Mission in Congo, 1965
WATERS: Ten years before Cuba’s internationalist mission in Angola, revolutionary leader Ernesto Che Guevara led a column of 128 Cuban combatants to the eastern Congo to help independence forces fighting the pro-imperialist regime in that country. You were one of them, and served on the general staff.

VILLEGAS: In early 1965 while on a tour of several African countries Che visited Dar es Salaam, Tanzania. There he met with leaders of the Congolese revolutionary movement. It was agreed that Cuba would send instructors to support that movement. Che led the column, which fought alongside those forces for several months, from April to November 1965.

A few weeks earlier Che had visited Congo-Brazzaville, where he met with Agostinho Neto and other leaders of the MPLA (Popular Movement for the Liberation of Angola). Angola was still a Portuguese colony at the time. They reached agreement that Cuba would give military training to MPLA cadres in their independence struggle.

A column of Cuban combatants was sent to Congo- Brazzaville in 1965. It was led by Jorge Risquet; the military commander was Rolando Kindelán. That unit helped defend the government of Congo-Brazzaville, which was threatened by the proimperialist regime in the Congo of Mobutu Sese Seko. It also trained the guerrilla fighters who subsequently became the People’s Armed Forces for the Liberation of Angola (FAPLA). …

RÓGER CALERO : How do you assess the experience of Che’s column in the Congo?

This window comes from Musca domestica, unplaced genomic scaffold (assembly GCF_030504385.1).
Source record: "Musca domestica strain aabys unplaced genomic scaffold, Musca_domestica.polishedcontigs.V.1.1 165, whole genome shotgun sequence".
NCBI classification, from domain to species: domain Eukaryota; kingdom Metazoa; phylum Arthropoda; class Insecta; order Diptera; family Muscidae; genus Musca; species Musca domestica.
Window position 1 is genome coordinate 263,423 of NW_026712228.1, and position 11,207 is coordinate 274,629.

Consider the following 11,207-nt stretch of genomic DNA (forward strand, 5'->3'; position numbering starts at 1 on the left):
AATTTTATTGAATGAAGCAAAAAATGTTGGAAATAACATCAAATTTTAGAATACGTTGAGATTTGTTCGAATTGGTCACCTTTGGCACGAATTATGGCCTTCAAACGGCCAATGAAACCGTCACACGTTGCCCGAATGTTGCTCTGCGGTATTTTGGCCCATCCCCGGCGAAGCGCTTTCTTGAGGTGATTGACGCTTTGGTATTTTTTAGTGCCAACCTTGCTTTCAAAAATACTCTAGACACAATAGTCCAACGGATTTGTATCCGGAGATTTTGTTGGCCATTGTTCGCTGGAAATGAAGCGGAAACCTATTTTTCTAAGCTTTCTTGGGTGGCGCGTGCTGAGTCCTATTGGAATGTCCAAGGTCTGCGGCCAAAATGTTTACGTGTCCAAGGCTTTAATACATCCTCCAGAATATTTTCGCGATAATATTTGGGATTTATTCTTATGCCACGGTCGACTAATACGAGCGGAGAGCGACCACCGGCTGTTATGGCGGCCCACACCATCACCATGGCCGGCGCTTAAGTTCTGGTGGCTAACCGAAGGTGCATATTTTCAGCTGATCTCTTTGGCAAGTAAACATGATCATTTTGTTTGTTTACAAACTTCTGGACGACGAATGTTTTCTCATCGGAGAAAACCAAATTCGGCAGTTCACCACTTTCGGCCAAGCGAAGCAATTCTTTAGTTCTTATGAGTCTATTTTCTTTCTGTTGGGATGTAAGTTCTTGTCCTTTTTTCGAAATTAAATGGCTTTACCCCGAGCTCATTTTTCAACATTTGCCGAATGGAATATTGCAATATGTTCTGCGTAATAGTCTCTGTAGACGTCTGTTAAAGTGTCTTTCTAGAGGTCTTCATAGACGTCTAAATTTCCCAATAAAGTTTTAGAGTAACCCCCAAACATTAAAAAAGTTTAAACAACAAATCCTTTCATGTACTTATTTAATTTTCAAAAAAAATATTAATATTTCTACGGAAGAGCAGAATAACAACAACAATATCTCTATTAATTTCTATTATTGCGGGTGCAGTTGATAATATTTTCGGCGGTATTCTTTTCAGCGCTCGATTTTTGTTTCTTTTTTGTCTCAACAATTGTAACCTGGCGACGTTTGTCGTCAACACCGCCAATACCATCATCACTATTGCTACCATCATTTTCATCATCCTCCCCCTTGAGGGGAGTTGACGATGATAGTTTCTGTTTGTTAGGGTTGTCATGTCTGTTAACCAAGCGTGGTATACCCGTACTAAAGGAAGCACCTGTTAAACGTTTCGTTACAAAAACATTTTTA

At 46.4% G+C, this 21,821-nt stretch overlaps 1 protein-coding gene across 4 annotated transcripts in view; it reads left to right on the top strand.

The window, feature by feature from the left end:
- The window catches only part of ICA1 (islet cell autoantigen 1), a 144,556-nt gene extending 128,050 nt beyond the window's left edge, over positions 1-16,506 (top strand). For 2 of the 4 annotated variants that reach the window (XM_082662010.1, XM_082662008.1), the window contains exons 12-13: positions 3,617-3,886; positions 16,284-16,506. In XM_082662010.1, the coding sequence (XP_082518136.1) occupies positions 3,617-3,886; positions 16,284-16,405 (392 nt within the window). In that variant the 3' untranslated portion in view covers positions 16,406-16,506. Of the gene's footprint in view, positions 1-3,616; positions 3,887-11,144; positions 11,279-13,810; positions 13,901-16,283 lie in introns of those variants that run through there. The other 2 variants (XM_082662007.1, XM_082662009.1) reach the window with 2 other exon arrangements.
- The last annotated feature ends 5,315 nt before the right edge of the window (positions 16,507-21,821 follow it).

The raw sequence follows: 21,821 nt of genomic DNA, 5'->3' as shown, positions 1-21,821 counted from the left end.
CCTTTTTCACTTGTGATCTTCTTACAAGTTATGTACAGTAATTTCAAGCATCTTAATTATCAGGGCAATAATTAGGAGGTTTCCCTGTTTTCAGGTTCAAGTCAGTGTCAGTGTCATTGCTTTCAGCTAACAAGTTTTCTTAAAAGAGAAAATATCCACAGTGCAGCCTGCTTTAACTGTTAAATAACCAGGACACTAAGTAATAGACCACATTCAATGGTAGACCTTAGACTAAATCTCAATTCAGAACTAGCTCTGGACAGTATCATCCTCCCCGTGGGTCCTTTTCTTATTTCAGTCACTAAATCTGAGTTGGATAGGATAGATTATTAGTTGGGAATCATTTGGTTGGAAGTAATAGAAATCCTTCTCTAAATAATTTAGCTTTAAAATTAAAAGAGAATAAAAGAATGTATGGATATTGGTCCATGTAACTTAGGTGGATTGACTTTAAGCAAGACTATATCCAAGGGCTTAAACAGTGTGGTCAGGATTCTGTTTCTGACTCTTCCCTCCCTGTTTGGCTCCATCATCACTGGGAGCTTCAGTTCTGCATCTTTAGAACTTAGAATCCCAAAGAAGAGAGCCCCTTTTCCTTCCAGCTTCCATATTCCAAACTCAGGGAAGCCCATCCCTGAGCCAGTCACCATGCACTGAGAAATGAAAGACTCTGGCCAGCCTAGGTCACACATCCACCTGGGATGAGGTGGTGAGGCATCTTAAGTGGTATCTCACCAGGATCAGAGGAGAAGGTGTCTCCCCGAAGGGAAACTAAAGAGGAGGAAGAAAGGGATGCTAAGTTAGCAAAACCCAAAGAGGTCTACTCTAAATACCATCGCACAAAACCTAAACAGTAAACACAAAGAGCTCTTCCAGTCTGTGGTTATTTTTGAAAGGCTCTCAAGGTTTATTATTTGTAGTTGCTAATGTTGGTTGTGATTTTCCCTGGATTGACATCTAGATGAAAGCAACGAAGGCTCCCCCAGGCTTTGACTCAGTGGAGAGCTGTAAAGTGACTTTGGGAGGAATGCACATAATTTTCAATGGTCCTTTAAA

VILLEGAS: The Congo was a tremendous experience for all of us. We went there in April 1965 not to lead the war but to train and advise Congolese combatants in the liberated zones in the eastern part of the country. Fighting alongside them, we took part in ambushes and several important battles.

It was a complex situation, however. The Congolese leaders weren’t there with their troops; they were living in other countries. In the end, they decided to end combat operations. We left in November 1965.

WATERS: In his book Episodes of the Revolutionary War: Congo, Che explains that before arriving there, he and the rest of the Cuban leadership knew very little about the economic and social conditions of the Congo. He says, for example, that they weren’t aware that in much of central Africa land was not private property. Unlike Cuba and the rest of Latin America, peasants fighting for land to cultivate weren’t a driving force of the class struggle.

VILLEGAS: Yes, as Che pointed out in his diary, there was no concept of land ownership in the Congo. The mode of production and relations among families were different from Cuba and elsewhere in Latin America. Tribalism existed. A big part of the population looked to their tribe, and to the divisions colonialism had created, rather than to a nation. All these things have to be looked at concretely. There’s no single script for the whole world and for all moments in history.

Che concluded that the economic, social, and political conditions didn’t yet exist in that part of Africa to carry out a revolutionary struggle against imperialism — and might not for another twenty years.

In fact, a little more than two decades after Che made the commitment to help the MPLA, a historic victory was won when the invading South African army was defeated at Cuito Cuanavale in 1988, securing Angola’s independence. So, when Cuba responded to Neto’s request in 1975 to send Cuban combatants to Angola, we already had a ten-year history of working with the MPLA. We had already been in Angola helping their independence struggle.
Related articles:
Havana book fair pays tribute to Fidel Castro’s leadership, example
Interest builds in joining May Day brigade to Cuba
Castro: ‘Ours is a more just society and we believe in it’
Front page (for this issue) | Home | Text-version home